"Es un buen par de zapatos."
Translation:It is a good pair of shoes.
You forgot that adjectives have to agree with the noun in gender and number so as well as being a bit perverse (in rejecting the very obvious and natural 'PAIR' suggestion since it's shoes we're talking about, yes?) your suggestion falls because one single pair (see below why 'the pair' is singular) is "buen" your many, plural, shoes would have to be "buenos". So the given interpretation is correct.
Yes, that is the same reason I was reading these comments. Normally we would say 'They are a good pair of shoes.' 'They are' (plural)->two individuals; a good pair-> one pair (singular). 'It' is grammatically incorrect, or so I believe. I had an idea that DL wanted 'it' so I don't know if 'they' is accepted.
Beun is describing before "Shoes" if you wanted to describe after Shoes you would say Bueno. Like saying Those are good shoes, And Those shoes are good.
Although many of us are used to saying "they are a good pair of shoes," that isn't correct. Think about the shoes as describing the pair. A pair.. of shoes. So "Es" (IT is) correctly describes the one pair.. of shoes. You wouldnt say those pair. Or them pair. You would say THE pair. Singular. It's another bad habbit we need to break. Like all the people who just a lesson or two ago that "forty" isnt spelled "fourty." Thanks Duo. :)
Edit: "people who just LEARNED how to spell 'forty.'" Somehow i just left that word out. Lol
Sorry Adam, have to disagree. English (and most languages, I would assume) is full of these kind of quirks. I have not once in my 30 years heard someone say, 'it's a good pair of shoes', or 'it's a good pair of pants', and especially not 'it's a good band'. 'They're' is used every single time and style guides would say as much. And personally I like it more that way. When thinking of a band, using the word 'they're' makes you think of all the members that go into creating the music, same with a 'group' or people - the individuals that contribute to the whole.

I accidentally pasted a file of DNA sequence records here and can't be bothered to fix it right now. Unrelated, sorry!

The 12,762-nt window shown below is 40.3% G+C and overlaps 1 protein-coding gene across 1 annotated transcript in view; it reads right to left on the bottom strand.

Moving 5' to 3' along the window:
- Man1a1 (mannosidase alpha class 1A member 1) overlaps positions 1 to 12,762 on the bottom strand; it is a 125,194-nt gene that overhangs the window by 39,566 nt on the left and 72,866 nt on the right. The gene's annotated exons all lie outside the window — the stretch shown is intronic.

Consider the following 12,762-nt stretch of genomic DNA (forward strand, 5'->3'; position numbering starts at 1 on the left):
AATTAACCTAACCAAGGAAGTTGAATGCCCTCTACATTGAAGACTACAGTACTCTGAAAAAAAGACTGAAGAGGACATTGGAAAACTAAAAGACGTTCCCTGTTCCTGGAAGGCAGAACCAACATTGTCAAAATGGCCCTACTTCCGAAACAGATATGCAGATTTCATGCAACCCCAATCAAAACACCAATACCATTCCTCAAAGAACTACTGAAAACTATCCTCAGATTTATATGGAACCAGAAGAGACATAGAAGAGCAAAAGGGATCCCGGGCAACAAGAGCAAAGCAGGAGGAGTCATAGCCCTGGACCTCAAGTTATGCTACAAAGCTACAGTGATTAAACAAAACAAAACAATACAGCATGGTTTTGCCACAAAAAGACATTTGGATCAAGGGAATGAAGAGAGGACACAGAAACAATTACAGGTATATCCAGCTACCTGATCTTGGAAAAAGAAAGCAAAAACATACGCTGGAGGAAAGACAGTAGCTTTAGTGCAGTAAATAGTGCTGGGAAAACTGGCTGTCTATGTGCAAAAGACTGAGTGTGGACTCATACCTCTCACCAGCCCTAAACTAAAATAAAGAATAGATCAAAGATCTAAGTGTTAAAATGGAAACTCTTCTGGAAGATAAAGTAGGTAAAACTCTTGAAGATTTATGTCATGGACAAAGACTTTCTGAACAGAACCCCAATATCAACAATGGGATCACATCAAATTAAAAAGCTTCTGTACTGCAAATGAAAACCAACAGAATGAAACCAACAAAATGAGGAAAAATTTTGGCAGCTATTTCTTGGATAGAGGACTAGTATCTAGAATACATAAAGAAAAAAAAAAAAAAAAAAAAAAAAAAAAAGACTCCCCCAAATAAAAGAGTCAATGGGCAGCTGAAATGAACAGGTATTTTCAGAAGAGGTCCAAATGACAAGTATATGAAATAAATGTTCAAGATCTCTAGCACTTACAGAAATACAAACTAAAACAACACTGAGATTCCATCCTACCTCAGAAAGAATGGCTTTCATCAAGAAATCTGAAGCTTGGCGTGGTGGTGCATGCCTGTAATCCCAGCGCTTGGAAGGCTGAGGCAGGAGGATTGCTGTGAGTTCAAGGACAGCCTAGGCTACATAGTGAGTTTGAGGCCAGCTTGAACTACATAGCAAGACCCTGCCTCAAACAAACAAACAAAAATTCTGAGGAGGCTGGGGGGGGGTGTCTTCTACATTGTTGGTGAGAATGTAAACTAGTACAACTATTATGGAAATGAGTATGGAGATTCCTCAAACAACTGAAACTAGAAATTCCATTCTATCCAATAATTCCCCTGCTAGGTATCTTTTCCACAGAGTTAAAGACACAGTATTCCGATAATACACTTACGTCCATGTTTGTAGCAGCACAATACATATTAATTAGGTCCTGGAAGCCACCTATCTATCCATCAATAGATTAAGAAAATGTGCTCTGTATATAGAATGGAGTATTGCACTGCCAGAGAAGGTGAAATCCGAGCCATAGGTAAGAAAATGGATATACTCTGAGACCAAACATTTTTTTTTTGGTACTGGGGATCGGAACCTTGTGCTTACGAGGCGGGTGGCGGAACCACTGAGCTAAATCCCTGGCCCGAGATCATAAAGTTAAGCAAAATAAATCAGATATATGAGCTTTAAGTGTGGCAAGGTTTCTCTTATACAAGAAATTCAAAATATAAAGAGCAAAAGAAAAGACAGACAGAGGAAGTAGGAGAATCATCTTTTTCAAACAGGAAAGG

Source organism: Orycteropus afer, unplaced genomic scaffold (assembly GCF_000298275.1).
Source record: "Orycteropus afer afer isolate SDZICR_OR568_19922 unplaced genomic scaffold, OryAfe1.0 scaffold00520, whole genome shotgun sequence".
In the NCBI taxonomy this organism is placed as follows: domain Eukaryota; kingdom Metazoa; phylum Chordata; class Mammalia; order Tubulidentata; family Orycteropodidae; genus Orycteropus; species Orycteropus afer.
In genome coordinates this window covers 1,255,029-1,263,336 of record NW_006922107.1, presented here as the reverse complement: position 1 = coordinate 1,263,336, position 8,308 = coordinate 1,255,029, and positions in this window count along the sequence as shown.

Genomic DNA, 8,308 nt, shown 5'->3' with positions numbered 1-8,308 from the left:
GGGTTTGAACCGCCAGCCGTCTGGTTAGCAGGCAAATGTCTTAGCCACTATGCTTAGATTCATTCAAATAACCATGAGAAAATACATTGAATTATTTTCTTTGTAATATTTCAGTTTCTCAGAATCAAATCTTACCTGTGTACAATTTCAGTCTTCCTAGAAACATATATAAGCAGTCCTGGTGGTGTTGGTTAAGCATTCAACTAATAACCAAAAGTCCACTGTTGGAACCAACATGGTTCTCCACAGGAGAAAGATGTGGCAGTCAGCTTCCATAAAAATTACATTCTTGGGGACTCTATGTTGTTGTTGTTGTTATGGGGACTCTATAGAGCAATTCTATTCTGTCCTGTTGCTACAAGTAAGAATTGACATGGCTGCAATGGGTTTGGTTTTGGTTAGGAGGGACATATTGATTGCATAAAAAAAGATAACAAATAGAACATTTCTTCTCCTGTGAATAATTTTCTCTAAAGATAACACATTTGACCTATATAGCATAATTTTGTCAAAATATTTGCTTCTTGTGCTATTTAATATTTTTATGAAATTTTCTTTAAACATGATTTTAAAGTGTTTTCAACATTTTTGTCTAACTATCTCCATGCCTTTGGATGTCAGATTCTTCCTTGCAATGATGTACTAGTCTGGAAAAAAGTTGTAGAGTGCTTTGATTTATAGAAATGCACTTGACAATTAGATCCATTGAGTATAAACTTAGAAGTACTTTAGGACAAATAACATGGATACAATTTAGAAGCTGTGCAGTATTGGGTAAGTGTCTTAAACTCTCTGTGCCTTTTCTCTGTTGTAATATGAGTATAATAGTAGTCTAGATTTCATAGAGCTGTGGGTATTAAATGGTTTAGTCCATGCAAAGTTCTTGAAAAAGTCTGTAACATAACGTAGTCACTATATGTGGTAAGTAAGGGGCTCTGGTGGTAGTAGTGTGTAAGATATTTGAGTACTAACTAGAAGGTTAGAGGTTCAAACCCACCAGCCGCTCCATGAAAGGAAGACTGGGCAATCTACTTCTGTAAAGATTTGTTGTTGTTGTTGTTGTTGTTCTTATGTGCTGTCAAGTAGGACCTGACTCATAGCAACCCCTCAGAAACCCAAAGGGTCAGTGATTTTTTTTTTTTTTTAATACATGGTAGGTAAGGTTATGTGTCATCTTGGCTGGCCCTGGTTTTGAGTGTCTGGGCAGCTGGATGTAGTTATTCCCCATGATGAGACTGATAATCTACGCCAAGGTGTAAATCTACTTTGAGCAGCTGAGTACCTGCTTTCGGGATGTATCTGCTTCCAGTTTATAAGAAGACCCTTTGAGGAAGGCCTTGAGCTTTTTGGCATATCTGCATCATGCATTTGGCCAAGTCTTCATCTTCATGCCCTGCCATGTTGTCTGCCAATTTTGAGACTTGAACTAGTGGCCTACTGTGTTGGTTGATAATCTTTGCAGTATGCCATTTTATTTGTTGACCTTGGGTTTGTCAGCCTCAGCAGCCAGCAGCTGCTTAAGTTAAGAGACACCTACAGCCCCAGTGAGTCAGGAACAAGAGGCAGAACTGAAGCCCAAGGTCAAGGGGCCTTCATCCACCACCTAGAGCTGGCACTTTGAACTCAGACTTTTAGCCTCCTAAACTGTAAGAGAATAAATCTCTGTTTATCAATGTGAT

What so many reply when others say "WHAT ARE THOSE!" and point at their shoes
Ha ha! Finally understood why "buen" came before the noun... I think. You can do that if it's assumed there is only 1 (or 1 pair) of objects. Or if you want to emphasize how buen these shoes are.
If you like acronyms as learning aides, you can use DEMON as a guide for when adjectives go before a noun.
Demonstratives: this, that, these, those
Meaning change: viejo (long time vs just plain old)
Ownership: the various possessive adjectives
Number: a cardinal or ordinal number or any quantifier
Those adjectives that come after seem to fall into the C's
Category: most descriptive adjectives such as a Color
Complex: prepositional phrases and Conjunctions
Thought I'd share something that helps me.
"Pareja" is more common with couples (like a relationship) and "par" is more used when you say something about two things of the same nature "Un par de zapatos/pantalones" (One pair of shoes/pants)
It's rare to hear that but "parejas de animales" is more usual in that case.
Marked wrong for 'it's a good pair 'a shoes'.. What in tarnation is goin' in here?
When you mean to say, "It is a good pair of shoes", but you accidentally say, "It is a good pair if shoes."